How to get your oscilloscope to act like this maker favorite: the rotating contraption that makes a 3D display when spinning. Engineer Dennis Feucht has an idea to improve it. Maybe just in time for Halloween.
One of the more impressive presentations of a gadget at a recent Maker Fair was a floor-mounted four-hoop device with LEDs along each hoop. The hoops were circular in shape as though they were the longitude lines on a globe. When the contraption was rotated and the LEDs driven under computer-based control, a 3D display appeared. The resolution was visibly low but at inventor shows, it is more the idea that counts than its immediate refinement. The idea was simple and perspicuous: you could quickly see how it worked.
This article presents another idea, that of a perspicuous (to engineers of ordinary perspicacity) desktop-sized LED electromechanical display like that of an oscilloscope display, avoiding custom mechanics and using items found in the usual household electronics shop and kitchen. Our starting reference is the well-established oscilloscope display. It is two-dimensional and oscilloscope makers have conventionally settled upon a format of 8 vertical by 10 horizontal major divisions with 5 (Tektronix) or 4 (generic H-P) minor divisions, or “divs”. Then the aspect ratio of oscilloscope CRT screens is H/V = 10/8 = 1.25 and its inverse is 8/10 or 0.8. Some artists, including Leonardo da Vinci in painting Mona Lisa, have thought that the golden ratio was the optimum aspect ratio:(1+ √ 5)/2 ≅ 1.618 ≅ 1/0.618. For NTSC television it is 1/0.75. The trace resolution of some Tek oscilloscopes (those with shorter and hence lower-performance CRTs) is about a half a minor div, resulting in a resolution of about 80 lines vertical and 100 horizontal. This resolution will be used as a basis for assessing alternative displays.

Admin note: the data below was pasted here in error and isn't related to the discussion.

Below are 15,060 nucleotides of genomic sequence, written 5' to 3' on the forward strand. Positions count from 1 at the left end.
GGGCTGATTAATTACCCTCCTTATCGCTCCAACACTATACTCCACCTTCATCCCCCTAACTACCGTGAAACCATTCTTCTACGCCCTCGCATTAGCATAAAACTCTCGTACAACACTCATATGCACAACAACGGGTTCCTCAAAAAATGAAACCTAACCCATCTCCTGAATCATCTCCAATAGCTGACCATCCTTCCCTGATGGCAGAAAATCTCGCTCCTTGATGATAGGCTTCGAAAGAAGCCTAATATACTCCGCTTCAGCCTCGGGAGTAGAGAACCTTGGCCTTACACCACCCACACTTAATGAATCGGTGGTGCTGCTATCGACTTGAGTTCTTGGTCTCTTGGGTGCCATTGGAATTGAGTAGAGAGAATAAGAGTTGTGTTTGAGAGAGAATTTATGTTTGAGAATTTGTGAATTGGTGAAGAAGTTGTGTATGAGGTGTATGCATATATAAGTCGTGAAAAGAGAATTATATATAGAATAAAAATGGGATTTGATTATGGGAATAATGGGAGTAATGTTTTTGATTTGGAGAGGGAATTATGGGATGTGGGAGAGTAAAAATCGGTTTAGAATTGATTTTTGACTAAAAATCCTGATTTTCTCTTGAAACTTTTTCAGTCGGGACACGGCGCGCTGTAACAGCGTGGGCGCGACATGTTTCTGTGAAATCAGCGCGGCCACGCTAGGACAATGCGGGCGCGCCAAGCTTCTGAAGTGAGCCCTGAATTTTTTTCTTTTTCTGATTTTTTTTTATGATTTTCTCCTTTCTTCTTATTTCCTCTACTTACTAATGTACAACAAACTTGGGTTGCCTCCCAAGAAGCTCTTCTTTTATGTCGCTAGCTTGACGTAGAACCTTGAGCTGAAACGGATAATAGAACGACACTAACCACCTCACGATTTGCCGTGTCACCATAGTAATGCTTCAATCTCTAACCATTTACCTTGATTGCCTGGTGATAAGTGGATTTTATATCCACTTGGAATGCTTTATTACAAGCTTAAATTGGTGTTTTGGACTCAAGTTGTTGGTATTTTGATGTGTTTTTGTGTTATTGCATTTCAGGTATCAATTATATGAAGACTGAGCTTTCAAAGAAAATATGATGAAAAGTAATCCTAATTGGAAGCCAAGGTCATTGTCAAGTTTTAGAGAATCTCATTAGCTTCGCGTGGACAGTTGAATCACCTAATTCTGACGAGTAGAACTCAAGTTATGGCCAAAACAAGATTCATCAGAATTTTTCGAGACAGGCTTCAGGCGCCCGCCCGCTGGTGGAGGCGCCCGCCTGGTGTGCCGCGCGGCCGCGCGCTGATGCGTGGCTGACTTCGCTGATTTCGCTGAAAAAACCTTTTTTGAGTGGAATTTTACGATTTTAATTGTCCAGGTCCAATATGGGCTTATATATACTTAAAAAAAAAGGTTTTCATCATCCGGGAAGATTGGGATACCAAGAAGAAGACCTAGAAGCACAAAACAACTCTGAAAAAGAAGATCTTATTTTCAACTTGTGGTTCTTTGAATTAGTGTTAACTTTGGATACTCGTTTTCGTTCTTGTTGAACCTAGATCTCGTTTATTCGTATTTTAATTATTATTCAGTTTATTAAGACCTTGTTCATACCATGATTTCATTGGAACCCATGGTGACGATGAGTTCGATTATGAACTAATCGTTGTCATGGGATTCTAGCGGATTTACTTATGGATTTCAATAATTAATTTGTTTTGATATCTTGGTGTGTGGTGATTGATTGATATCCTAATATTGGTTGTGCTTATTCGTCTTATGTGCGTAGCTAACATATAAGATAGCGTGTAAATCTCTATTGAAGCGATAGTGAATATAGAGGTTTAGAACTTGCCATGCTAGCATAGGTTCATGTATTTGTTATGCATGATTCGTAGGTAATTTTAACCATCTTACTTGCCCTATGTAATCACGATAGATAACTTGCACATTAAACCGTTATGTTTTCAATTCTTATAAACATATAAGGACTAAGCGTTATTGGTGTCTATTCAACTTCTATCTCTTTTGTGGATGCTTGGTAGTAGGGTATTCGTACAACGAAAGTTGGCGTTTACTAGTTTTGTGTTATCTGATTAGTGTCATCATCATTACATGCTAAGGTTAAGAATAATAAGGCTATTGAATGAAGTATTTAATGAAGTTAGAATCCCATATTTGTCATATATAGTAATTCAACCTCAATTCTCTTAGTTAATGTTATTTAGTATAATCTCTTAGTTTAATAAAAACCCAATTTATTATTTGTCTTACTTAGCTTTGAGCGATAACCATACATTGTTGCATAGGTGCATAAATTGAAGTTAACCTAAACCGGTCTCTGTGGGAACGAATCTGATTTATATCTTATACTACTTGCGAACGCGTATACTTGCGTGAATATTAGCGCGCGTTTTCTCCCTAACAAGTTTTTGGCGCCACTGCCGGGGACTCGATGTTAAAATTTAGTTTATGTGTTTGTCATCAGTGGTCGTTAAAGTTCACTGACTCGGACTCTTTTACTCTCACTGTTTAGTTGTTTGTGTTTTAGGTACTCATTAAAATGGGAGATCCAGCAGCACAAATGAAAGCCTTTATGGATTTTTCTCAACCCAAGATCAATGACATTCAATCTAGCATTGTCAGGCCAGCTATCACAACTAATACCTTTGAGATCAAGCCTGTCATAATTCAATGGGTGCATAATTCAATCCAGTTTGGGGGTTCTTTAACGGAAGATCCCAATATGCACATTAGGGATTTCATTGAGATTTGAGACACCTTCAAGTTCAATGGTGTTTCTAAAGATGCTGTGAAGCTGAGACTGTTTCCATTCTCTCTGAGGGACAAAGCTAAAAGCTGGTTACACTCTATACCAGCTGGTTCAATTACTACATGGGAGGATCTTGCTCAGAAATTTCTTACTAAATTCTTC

A first thought at a simple perspicuous electromechanical display is a matrix of LEDs. Small LEDs are cheap -- about $0.04 US in any quantity -- and can populate a circuit board to form a matrix with a resolution comparable to a CRT with 80 × 100, or 8000 LEDs. That seems excessive, and a display of half the resolution per axis, or 2000 LEDs, is still an arduous task to assemble. The LEDs alone would cost about $80 US.
A variation on this theme is to use instead 5 × 7 LED dot matrix displays. They are more costly per pixel because of the assembly and encapsulation. A matrix of them could be formed by rotating them horizontally to better fit the aspect ratio and stacking them 10 high (50 pixels vertical) by 10 wide (70 horizontal pixels), or 100 LED matrices. At $1.50 each surplus, the cost would be around $150 US -- a formidable amount resulting in a rather large display and a large (and costly) circuit-board.
This story continues on EE Times' sister site, Planet Analog.